Omamo due before committee probing Solai tragedy

June 28, 2018 10:29 am
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On Wednesday, the committee kicked out officials from the National Construction Authority, Water Resources Management Authority and the National Environment Management Authority after they failed to give details of measures taken to prevent a repeat tragedy/FILE

, NAIROBI, Kenya, Jun 28 – The ad-hoc Senate Committee probing the Solai Dam disaster will on Thursday meet with Defence Cabinet Secretary Raychelle Omamo over the incident that left 47 people dead.

On Wednesday, the committee kicked out officials from the National Construction Authority, Water Resources Management Authority and the National Environment Management Authority after they failed to give details of measures taken to prevent a repeat tragedy.

The regulatory agencies drew the wrath of Senators Mutula Kilonzo Jnr and Johnson Sakaja after they said they were planning to conduct a forensic audit and comprehensive environmental impact assessment, two months after the dam collapsed resulting in the deaths and displacing hundreds more.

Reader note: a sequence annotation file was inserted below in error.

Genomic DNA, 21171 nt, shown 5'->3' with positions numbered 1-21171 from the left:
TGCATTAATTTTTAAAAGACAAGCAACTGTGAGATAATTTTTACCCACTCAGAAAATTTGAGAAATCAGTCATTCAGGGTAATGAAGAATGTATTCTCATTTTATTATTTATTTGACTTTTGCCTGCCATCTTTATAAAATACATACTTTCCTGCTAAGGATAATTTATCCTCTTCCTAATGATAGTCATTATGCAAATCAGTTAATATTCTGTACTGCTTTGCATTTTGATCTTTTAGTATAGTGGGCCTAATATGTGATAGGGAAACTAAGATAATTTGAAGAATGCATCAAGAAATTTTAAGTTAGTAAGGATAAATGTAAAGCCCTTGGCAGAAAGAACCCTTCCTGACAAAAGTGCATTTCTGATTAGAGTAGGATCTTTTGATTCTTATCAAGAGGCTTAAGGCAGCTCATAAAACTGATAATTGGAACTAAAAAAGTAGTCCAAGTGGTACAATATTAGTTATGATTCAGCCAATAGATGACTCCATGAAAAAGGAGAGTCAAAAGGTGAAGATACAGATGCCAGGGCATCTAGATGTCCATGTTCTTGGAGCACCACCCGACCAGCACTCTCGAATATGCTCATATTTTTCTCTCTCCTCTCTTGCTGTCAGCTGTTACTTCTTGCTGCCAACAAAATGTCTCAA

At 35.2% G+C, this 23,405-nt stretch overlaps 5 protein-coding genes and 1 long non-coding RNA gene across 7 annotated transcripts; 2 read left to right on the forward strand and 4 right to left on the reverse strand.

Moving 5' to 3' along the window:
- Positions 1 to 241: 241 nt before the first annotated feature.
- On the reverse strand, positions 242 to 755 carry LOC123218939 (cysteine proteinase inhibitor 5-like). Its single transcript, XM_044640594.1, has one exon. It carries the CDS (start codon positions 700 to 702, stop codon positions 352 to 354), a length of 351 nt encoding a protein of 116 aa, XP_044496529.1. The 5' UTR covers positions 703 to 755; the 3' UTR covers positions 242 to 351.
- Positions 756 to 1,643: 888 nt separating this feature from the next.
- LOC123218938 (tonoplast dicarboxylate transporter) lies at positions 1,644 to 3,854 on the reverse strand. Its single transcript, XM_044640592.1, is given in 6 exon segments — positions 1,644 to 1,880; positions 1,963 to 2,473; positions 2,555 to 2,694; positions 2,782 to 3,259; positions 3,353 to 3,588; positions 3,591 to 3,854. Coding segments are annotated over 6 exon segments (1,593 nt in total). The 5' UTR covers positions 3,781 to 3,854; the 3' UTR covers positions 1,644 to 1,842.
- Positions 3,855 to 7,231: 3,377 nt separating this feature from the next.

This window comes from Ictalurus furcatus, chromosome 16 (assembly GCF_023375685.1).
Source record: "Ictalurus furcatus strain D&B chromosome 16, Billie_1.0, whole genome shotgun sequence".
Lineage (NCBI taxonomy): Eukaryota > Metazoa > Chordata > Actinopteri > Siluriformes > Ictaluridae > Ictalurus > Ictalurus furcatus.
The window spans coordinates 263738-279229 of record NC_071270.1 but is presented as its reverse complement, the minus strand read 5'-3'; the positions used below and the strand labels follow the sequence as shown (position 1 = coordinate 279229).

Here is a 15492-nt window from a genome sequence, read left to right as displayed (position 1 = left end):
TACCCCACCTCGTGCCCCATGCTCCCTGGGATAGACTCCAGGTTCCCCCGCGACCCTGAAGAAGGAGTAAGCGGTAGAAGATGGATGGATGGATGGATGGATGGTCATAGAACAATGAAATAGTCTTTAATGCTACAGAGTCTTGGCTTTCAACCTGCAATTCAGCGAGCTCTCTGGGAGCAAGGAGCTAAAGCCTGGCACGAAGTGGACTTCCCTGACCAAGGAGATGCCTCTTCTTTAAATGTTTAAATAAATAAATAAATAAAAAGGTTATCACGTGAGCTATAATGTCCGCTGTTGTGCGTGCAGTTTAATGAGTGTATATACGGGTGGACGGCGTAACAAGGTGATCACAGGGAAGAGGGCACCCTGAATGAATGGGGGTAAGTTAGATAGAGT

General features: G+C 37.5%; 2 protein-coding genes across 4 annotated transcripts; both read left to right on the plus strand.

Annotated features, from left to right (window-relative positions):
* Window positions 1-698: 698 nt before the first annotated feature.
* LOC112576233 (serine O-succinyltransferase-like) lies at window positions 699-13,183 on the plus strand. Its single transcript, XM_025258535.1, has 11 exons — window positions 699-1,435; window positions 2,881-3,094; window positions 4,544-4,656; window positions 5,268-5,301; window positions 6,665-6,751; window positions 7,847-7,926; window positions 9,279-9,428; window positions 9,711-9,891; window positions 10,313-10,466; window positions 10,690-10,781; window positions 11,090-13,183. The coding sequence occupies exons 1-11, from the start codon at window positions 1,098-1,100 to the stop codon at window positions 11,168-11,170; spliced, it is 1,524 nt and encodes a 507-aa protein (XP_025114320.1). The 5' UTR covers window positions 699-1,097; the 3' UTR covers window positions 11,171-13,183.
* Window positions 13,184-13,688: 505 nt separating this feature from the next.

The Senators were incensed by the admission of the three agencies that the dam did not have an environmental impact assessment test because there was no enabling law when it was constructed in 1980.

The committee further learnt the NEMA had not acted on residents’ complaints on the safety of the dam which was built on a hill.

Kilonzo Jnr adjourned the proceedings after the NEMA team admitted that they had not taken action on the dam owners after it emerged that they were yet to comply with an improvement notice that required them to do a fresh assessment and submit a report by June 7.

NCA acting Chief Executive Officer Maurice Aketch told the ad-hoc team that the audit will unearth what caused the collapse.

Attempts by the NEMA team led by Enforcement and Compliance Director David Ongare to redeem themselves by stating that they will be sending a high-powered enforcement and compliance team from Nairobi to go and crack the whip was quickly dismissed by the Senators.

A preliminary report said the tragedy could have been averted had the owners reinforced an embankment where cracks emerged.

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